Zambia is in a Debt Crunch.
I note with concern the lack of a clear strategy by the government on how they intend to repay the Eurobond. The only thing the government announced last December was a creation of a sinking fund. Until now we do not know how much has been raised and what has been paid back towards the bond.
Today, the interest rates are at their highest in more than a decade and our inflation has gone haywire. In short our government is broke and nobody is talking about the Eurobond as a major concern. The government is living beyond its means and those close to power are too comfortable to notice that our economy is collapsing.
Just to provide some background regarding this situation. Of all the governments that have been in power, we have accumulated more debt in the last 5 years than ever before. This is also owing to the fact that the country’s economy is under intense pressure from global factors. At the point of leaving office, Dr. Kaunda left a debt of USD 7.1 billion which was inherited by the MMD. President Chiluba left USD 5.6 billion, late president Mwanawasa left 2.6 billion, president Banda left only USD 0.5 billion, late president Sata left USD 7 billion for the 3 years he was in power and finally the current debt stands at USD 9 billion under president Lungu. So far the PF has not demonstrated any willingness to pay off the debt as it was with the MMD when for former ruling party formed government.
In the recent past the PF government issued Eurobonds of USD 750 million at 5.38 percent interest per annum, followed by USD 1 billion at 8.5 percent interest per annum and USD 1.2 billion at 9.74 percent interest per annum. This means that our minister of finance needs to find USD 247 million per annum or USD20.6 per month to service the debt with just these 3 loans. The current debt the country has means that every Zambian citizen including children has a debt of approximately USD 800 that we need to pay.
Our inflation rate on food today stands at nearly 26 percent and it is expected to worsen by further 7 percent by the time we get to the last quarter of 2016. The salaries for civil servants and those in private companies have not been increased to match with the increase in inflation rates. This means that most people’s salaries have been reduced by about 26 percent in real terms. Taxes on the other hand have not been reduced to cushion the impact of current economic recession.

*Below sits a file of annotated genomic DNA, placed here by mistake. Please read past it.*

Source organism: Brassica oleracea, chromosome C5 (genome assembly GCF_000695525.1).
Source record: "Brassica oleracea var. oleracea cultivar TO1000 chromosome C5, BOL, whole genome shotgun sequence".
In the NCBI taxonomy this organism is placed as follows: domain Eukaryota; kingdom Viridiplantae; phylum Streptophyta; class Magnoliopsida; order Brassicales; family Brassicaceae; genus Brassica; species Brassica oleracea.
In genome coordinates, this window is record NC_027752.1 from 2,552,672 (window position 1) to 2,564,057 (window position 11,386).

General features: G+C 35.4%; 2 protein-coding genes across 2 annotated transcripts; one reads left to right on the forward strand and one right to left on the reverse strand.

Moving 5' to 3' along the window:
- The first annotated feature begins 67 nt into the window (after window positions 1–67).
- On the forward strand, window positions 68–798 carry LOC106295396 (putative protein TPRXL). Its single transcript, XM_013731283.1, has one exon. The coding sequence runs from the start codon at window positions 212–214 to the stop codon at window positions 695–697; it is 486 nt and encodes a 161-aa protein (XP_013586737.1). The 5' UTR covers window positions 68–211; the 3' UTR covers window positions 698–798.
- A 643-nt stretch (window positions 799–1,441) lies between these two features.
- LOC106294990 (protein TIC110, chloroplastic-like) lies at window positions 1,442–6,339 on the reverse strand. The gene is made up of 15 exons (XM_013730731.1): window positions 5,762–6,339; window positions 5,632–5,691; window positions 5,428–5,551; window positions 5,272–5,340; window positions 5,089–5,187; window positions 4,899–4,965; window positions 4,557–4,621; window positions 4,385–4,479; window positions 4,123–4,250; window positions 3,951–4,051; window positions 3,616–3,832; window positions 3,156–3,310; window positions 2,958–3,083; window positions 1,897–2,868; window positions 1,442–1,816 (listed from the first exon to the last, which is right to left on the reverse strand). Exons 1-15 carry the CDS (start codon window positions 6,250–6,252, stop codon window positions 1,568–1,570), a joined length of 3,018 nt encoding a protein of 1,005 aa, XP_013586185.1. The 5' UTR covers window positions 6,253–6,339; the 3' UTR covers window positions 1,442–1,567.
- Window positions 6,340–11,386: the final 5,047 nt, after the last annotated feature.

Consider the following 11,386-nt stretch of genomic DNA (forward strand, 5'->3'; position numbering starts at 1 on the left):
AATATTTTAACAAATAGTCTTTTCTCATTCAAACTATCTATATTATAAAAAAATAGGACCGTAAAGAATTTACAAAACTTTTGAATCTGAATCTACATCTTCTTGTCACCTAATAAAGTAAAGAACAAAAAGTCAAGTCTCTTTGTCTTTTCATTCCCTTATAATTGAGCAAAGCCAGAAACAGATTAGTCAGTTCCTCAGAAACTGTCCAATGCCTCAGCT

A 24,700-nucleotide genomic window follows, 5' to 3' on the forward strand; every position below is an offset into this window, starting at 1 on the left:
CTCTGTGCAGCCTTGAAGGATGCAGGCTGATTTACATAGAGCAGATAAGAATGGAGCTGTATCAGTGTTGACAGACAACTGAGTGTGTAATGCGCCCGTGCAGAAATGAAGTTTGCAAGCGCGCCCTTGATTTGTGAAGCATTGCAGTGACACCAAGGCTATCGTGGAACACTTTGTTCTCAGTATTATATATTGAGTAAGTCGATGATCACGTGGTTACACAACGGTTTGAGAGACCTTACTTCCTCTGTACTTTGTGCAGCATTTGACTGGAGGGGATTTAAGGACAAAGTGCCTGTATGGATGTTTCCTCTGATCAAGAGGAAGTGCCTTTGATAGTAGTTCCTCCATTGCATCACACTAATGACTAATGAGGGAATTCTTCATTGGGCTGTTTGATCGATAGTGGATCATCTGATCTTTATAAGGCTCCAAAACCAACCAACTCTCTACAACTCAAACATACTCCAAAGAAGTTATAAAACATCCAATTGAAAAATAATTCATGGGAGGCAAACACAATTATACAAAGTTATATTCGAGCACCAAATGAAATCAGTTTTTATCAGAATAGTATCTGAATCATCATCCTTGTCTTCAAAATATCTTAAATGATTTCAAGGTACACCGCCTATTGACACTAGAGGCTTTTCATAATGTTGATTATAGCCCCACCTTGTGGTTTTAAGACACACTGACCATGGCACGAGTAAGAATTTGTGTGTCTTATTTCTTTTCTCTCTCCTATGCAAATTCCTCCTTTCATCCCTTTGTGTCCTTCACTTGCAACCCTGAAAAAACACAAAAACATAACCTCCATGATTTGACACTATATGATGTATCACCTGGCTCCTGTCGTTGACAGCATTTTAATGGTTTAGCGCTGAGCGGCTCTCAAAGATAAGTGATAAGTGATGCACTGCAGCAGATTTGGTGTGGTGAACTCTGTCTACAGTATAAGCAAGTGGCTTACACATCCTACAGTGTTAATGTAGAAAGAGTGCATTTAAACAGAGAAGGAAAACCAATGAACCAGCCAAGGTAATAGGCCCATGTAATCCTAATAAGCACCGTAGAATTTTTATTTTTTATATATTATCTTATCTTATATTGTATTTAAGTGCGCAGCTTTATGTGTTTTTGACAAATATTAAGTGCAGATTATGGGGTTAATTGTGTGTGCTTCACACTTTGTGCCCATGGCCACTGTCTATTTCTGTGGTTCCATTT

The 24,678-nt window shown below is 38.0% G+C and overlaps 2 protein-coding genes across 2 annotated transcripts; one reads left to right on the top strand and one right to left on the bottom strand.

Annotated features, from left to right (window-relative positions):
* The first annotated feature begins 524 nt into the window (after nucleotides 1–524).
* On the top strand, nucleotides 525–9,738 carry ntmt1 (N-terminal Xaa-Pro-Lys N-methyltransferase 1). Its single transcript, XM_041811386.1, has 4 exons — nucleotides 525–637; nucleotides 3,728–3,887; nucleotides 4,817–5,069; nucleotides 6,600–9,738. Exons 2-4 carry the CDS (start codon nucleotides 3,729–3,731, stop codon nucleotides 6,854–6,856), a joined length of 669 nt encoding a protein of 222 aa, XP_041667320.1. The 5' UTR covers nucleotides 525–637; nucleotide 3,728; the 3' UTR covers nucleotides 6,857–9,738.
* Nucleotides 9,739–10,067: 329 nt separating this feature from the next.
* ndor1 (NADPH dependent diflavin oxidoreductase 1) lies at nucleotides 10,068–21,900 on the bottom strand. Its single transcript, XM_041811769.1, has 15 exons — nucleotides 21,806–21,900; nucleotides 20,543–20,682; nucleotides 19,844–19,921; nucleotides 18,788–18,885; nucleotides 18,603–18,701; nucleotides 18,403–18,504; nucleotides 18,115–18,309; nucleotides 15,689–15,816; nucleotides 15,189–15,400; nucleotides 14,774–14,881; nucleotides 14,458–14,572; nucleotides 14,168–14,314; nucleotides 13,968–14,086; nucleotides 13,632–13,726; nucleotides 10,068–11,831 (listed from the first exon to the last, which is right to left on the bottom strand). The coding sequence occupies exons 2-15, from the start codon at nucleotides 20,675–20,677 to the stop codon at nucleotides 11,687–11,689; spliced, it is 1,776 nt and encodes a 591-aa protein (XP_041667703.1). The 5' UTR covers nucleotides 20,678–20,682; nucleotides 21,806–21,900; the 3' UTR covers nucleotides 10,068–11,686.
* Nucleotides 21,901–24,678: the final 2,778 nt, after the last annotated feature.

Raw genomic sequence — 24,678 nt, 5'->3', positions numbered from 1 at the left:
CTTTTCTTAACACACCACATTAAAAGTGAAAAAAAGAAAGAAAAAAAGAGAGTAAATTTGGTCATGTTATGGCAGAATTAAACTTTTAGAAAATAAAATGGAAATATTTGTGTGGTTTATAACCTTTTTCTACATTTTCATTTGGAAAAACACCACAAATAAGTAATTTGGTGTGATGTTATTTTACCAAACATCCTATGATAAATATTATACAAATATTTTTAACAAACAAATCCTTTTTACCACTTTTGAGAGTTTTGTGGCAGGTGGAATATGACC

The amount of money our government has borrowed has put our treasury under serious financial stress. Our government is currently borrowing without caring about how the debt will be paid back. What is even more painful is that most of these loan proceeds went to road construction projects with contracts awarded to foreign companies (mostly Chinese). This means that the majority of this debt has left our country in payments to road contractors. I may not be wrong to conclude that Zambia is borrowing to develop China and again we go back to China and ask for assistance. Our country will for a long time continue servicing the debt that has actually gone to further develop China.
Our national services is well positioned to do these roads and ensure that the funds for road construction remain in our country to deal with the increasing poverty levels currently standing at 76 percent. Our universities produce engineers but we do not make use of the skills acquired.
One would have thought that when we are at the brink, we would see the bigger picture, be humbled by the reality and live up to our responsibilities. This reality should be reason enough to promote unity among political players to bring about solutions in the interest of Zambia. In the meantime however, both the opposition and ruling PF have not shown leadership in trying to come up with solutions, but instead they divert our attention by blowing petty issues out of proportion.
It is upon the president to ensure that confidence returns among the Zambian people and to the Zambian economy. President Lungu MUST provide a clear road map to put Zambia on the path to sustainable and equitable growth. At a point like this, the opposition should stand ready to support measures that will steady the economy and avoid unnecessary criticism. As citizens we must also be ready to support a growth strategy that takes Zambia where it belongs. We should demand a plan that creates a convergence; with productivity, job creation, fairness and inclusivity at the centre of our growth agenda. President Lungu should provide Zambians with a credible course for a stronger and better future.
The PF must show Zambians that they care. The government must think of the families thrown into uncertainty because their bread winners, serving our country in civil service cannot be paid on time. Think of the thousands of suppliers of goods and services to your government whose businesses are collapsing because they have not been paid.
The PF must tell the Zambian people where there are taking us and how they intend to get us out of poverty. They should not wreck the nation, otherwise the ending will be a bad one. The PF must take responsibility and should not underestimate the urgency of the situation Zambia faces. Do not underestimate your imperative to act. Please get up, report on duty and sort out the mess.